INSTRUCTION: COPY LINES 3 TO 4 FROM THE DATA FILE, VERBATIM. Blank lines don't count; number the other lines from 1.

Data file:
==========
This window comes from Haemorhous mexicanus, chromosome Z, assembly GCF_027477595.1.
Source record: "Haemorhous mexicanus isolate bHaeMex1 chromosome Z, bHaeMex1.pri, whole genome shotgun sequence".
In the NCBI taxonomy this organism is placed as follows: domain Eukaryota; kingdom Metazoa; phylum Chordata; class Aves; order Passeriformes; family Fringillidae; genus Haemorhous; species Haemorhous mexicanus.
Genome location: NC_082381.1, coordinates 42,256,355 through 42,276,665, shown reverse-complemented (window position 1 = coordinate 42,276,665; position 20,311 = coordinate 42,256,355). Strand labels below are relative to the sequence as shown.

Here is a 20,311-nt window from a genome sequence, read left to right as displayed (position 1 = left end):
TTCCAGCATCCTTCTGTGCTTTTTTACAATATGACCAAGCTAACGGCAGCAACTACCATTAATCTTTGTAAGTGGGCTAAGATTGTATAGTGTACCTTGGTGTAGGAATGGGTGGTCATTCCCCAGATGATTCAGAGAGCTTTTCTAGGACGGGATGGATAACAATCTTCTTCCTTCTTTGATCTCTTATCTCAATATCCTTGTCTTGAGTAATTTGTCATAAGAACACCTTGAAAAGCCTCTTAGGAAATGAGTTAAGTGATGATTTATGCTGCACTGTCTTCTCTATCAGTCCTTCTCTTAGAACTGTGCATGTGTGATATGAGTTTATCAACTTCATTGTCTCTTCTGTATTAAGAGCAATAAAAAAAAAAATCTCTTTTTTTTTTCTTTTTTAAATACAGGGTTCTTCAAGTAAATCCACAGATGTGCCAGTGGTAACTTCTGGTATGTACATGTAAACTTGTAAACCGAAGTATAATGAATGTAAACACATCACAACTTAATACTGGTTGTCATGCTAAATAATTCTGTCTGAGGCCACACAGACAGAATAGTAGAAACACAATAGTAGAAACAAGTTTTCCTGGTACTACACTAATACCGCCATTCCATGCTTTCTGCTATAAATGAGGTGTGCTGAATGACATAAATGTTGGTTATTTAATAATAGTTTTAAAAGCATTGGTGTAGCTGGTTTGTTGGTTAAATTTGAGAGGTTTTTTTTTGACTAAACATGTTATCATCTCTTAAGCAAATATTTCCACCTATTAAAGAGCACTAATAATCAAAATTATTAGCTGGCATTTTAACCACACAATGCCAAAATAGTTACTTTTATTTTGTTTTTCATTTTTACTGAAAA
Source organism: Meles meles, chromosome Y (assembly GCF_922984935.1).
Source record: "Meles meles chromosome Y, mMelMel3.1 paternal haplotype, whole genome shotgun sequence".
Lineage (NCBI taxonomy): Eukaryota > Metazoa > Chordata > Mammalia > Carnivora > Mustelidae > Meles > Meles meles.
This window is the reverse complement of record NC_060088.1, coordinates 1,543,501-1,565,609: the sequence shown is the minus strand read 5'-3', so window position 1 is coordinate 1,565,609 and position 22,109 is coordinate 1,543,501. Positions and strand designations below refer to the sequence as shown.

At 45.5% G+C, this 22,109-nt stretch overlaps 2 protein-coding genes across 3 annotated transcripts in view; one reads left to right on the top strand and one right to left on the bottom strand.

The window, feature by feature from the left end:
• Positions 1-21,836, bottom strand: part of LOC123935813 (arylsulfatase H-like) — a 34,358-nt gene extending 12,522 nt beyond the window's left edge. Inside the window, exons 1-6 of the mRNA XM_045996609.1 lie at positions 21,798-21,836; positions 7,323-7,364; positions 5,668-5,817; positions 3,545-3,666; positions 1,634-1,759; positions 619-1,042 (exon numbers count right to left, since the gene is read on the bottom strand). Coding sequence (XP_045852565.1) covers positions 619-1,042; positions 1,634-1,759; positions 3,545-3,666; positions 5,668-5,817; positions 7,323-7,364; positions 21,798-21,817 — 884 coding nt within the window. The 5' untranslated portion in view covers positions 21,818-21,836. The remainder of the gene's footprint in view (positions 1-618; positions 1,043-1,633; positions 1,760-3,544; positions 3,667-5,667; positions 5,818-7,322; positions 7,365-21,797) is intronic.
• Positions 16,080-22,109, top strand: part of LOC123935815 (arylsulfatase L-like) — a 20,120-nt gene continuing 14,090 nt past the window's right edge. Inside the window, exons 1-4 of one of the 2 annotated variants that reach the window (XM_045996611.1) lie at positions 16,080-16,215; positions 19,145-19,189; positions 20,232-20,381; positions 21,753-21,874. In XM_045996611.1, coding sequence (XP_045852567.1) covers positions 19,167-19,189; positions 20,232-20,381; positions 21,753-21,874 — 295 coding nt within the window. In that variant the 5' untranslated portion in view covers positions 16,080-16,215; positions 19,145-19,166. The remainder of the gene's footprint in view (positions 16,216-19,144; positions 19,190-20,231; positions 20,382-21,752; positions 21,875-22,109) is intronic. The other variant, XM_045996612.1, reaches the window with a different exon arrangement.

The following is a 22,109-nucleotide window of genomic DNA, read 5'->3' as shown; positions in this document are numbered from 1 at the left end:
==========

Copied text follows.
In the NCBI taxonomy this organism is placed as follows: domain Eukaryota; kingdom Metazoa; phylum Chordata; class Aves; order Passeriformes; family Fringillidae; genus Haemorhous; species Haemorhous mexicanus.
Genome location: NC_082381.1, coordinates 42,256,355 through 42,276,665, shown reverse-complemented (window position 1 = coordinate 42,276,665; position 20,311 = coordinate 42,256,355). Strand labels below are relative to the sequence as shown.